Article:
Cityscape
4:25 pm
Fri February 28, 2014

Missouri Bed & Breakfast Owner Publishes Book On Her Culinary Roots

As a chef, culinary writer and restaurant owner, Karen Mitcham-Stoeckley has made a career out of food. Currently, she is the co-owner of Eagle’s Nest Inn and Winery and Josephine’s Bakery in Louisiana, Mo.

Cooking is also part of her family heritage, but it wasn’t until a year and a half ago that she was able to discover more.  The result is “A Culinary Legacy: From Escoffier to Today,” a book that is part narrative, part history, and part cookbook.

A discussion with Karen Stoeckly about her new book highlighting her Grandfather’s 100 year-old recipes from Provence, France and the stories behind them, including his connection to the Escoffier family.

When Stoeckley’s doctor recommended a break from the stress of running a restaurant, she took the opportunity to complete a fifty-year-old wish and translate a book of recipes handwritten in French by her chef grandfather. She made plans to stay in a village in Provence, France for six months and undertook her mission.

While in the village, she met restaurant owner and chef Max Callegari, and they decided to collaborate on the book. Callegari helped Stoeckley with the translation and interpretation of the recipes, and the two tested many of the dishes in his restaurant.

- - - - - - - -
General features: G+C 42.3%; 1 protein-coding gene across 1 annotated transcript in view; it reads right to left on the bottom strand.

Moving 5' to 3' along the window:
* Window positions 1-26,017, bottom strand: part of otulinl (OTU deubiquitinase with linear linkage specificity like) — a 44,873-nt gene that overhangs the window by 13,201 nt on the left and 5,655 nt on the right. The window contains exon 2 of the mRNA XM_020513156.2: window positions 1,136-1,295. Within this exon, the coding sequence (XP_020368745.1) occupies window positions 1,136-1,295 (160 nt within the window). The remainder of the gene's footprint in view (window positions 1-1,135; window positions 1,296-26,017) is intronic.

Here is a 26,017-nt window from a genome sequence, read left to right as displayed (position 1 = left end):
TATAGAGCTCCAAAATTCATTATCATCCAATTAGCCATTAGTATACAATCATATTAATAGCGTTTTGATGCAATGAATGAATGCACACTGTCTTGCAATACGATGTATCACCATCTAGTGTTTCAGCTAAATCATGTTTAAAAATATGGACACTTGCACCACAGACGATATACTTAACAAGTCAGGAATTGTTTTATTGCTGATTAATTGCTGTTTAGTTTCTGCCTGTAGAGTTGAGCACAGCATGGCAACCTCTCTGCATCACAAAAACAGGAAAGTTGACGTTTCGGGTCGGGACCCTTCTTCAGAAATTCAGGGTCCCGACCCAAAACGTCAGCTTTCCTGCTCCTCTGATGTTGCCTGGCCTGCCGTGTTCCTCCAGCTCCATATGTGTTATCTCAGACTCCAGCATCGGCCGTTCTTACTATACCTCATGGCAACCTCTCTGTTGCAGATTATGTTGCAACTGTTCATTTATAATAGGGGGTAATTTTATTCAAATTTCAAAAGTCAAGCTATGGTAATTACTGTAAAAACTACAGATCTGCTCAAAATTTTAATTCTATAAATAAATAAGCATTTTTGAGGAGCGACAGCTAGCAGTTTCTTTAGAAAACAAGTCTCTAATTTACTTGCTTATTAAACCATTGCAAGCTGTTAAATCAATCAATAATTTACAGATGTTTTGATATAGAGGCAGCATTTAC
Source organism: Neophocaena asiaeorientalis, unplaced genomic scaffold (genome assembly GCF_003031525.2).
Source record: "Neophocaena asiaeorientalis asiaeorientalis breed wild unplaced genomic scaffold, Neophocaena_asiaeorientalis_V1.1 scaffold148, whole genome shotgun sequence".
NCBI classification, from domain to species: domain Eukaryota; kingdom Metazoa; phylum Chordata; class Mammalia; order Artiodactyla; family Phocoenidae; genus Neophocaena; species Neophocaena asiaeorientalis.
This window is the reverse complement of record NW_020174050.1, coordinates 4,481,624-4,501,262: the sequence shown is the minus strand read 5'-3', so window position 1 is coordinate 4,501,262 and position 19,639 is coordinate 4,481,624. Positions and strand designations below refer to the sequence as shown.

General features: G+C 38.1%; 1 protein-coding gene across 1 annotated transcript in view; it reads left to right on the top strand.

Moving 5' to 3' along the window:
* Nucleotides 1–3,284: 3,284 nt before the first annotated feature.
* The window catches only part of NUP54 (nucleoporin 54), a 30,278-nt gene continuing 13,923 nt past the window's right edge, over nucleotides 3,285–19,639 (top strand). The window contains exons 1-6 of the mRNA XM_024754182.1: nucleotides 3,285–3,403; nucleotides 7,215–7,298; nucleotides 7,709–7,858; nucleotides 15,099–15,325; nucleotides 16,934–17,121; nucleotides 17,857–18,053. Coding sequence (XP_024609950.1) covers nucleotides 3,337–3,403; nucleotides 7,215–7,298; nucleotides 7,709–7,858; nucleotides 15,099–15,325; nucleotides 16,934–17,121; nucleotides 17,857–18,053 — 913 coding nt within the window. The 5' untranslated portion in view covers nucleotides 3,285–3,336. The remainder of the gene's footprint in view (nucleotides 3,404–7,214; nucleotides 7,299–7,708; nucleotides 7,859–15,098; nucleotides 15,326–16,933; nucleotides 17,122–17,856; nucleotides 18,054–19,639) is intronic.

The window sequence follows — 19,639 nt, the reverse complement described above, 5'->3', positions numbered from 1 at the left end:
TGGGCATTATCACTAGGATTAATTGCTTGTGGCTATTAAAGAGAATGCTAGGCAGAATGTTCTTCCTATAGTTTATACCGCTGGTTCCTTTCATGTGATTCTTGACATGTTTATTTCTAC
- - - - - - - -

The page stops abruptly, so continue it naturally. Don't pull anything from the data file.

Callegari recognized the influence of renowned 19th century chef Auguste Escoffier in many of the recipes, and at his urging, Stoeckley visited the Escoffier Foundation. From there they discovered that her grandfather likely was trained by Escoffier. Stoeckley's project so fascinated Auguste Escoffier's great-grandson Michel Escoffier, that he offered to write the forward of her book.

Among Stoeckley’s favorite recipes in the book are Josephine’s Paté, Mussels Provençal, Artichokes Barigoule, and a leg of lamb prepared in the Provençal style.

“A Culinary Legacy: From Escoffier to Today" is published by Acclaim Press.

Cityscape is produced by Mary Edwards and Alex Heuer, hosted by Steve Potter and funded in part by the the Arts and Education Council of Greater St. Louis, the Regional Arts Commission and the Missouri Arts Council, a state agency.

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